Marketing to Women - It's In!
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Hot Moms Reach a Fork in the Road

Over at good friend Holly Buchanan's blog, Marketing to Women Online, is this link to an article which appeared in the Miami Herald back in May. The article is all about "Hot Moms." You got it right - HOT MOMS. According to reporter Ana Veciana-Suarez, "Today's hip moms aren't trading girls' night out for rocking chairs or the Seven jeans for smock dresses." Instead, she says today's Moms are saying things like, "I'm a mother and that's the most important thing I'm going to do, but I'm also this fascinating, savvy, sexy, wonderful woman and nothings' going to change that."

Are you paying attention? Today's Mom is NOT the wife of Father Knows Best. She's NOT Donna Reed. She's not even Carol Brady. She's hip, she's hot, and she's proud.

Moving right along, we come to this recent article in The New York Times, "Wall Street's Women Face a Fork in the Road." (may require a free subscription - not sure). The story is all about professional women who work on Wall Street (the concept is lost on me, but I suspect my daughter - see pic of her and her little one here - would relate), opting to - opt out. These Wall Street Moms are putting home ahead of work, especially younger Moms. And, Wall Street just may be listening. The article says, "You can't build a great company without great people, and great people are not just white, straight men aged 25 to 40." Wow! Who said that? Apparently, Joe Gregory, president of Lehman Brothers, said that. Chloe_miah_grad_pic_1

Work-life balance is key, which is not news - per se. I've been talking about it for over two years, and Mary Hunt, author of In Women We Trust, talks about it on her blog, in even more detail. This article goes on to note that, "Banks say they realize that women's needs are often distinct from those of their male counterparts and they are grabbling with responses." Notice how they describe the issue: "women's needs are often distinct from those of their male counterparts." I like the word 'distinct.' It shows difference in a larger context, which is what all this marketing to women advice is all about - the differences in the way men and women think and do.

Remember that although we are just people, at heart, men and women are as distinct from each other as apples and bananas. Those are both fruits - with a different form, taste, and appearance. They often co-exist in fruit salad, or in a fruit bowl. But, they are consumed separately - as a treat between meals - more often than they are thrown together in a salad or a bowl. When you look at an apple next to a banana, their differences are obvious. You don't treat them the same. You don't expect them to taste, feel, or satisfy you in the same way. You might manipulate them by combining them in a salad or some other recipe - providing a delectable new taste sensation, but in the end, you haven't changed THEM. You've merely changed the environment around them. They're still a banana and an apple.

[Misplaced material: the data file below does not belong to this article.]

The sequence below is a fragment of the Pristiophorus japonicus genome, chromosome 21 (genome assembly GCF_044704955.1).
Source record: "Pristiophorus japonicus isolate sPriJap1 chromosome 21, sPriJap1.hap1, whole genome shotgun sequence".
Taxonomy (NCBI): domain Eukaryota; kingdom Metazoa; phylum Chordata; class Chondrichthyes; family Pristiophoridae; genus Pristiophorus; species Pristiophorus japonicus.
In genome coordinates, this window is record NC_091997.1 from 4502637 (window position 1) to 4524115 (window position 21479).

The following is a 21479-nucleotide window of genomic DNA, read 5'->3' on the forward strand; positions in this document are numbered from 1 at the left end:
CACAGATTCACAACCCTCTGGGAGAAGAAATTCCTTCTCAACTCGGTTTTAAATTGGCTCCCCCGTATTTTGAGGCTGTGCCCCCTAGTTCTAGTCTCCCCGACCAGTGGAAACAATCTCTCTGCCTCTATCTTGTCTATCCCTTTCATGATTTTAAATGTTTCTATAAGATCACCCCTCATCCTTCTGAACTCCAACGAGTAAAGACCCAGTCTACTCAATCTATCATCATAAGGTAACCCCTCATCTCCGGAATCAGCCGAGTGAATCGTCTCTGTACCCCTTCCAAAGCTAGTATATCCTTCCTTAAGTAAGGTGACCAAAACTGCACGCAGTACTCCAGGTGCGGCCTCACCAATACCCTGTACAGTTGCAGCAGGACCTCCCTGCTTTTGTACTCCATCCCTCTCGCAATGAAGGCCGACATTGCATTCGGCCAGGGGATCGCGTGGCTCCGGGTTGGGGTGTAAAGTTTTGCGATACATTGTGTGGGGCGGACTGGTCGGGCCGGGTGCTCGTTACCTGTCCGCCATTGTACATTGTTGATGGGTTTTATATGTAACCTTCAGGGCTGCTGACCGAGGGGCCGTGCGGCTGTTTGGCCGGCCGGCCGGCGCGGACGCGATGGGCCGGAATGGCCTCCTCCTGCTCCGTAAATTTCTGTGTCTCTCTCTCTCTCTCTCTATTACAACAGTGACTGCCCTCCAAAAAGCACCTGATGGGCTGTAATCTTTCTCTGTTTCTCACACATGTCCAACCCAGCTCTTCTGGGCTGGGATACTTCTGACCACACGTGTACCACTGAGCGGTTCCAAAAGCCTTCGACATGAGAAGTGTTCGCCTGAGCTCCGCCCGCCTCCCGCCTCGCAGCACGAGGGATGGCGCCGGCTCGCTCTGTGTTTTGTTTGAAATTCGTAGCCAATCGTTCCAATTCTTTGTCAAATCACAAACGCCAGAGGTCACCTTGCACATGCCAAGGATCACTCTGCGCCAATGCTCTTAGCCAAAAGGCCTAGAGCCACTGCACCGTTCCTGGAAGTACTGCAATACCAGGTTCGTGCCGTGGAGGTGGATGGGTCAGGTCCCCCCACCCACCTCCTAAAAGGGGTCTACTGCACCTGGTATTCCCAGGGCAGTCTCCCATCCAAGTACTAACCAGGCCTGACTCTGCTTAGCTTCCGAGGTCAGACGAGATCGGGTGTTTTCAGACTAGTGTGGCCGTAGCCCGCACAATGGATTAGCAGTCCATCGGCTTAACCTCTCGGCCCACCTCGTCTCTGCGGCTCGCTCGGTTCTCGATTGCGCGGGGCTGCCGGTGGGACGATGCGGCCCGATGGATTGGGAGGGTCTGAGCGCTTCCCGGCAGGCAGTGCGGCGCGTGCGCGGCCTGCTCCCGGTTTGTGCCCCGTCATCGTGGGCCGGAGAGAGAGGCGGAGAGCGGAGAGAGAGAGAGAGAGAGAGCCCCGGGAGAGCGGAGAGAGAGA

Women will still be women, and men will still be men, no matter how much society (and some people) tries to make them androgynous. There will be distinct differences. Use those differences to your advantage. Be informed. As Patricia David, global head of diversity and talent management at Citigroup's investment banking unit says in the NY Times article, "The work force of tomorrow is at home. They are not old or retired. They are in their 40's and 50's."

They're Hot Moms...with a good head on their shoulders. And, they have Hot Dads standing right next to them saying, "Work life balance. It's not a girly-thing. It's a family thing." So, when these women reach that fork in the road, which way do you think they'll go? And, how do you think Wall Steet will react?

Find out - ask the women who come to your website.


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Yvonne - I love the "fruit" analogy. It helps to keep the conversation focused on asymmetrical balance at home and at work.


Yvonne - I love the "fruit" analogy. It helps to keep the conversation focused on asymmetrical balance at home and at work.

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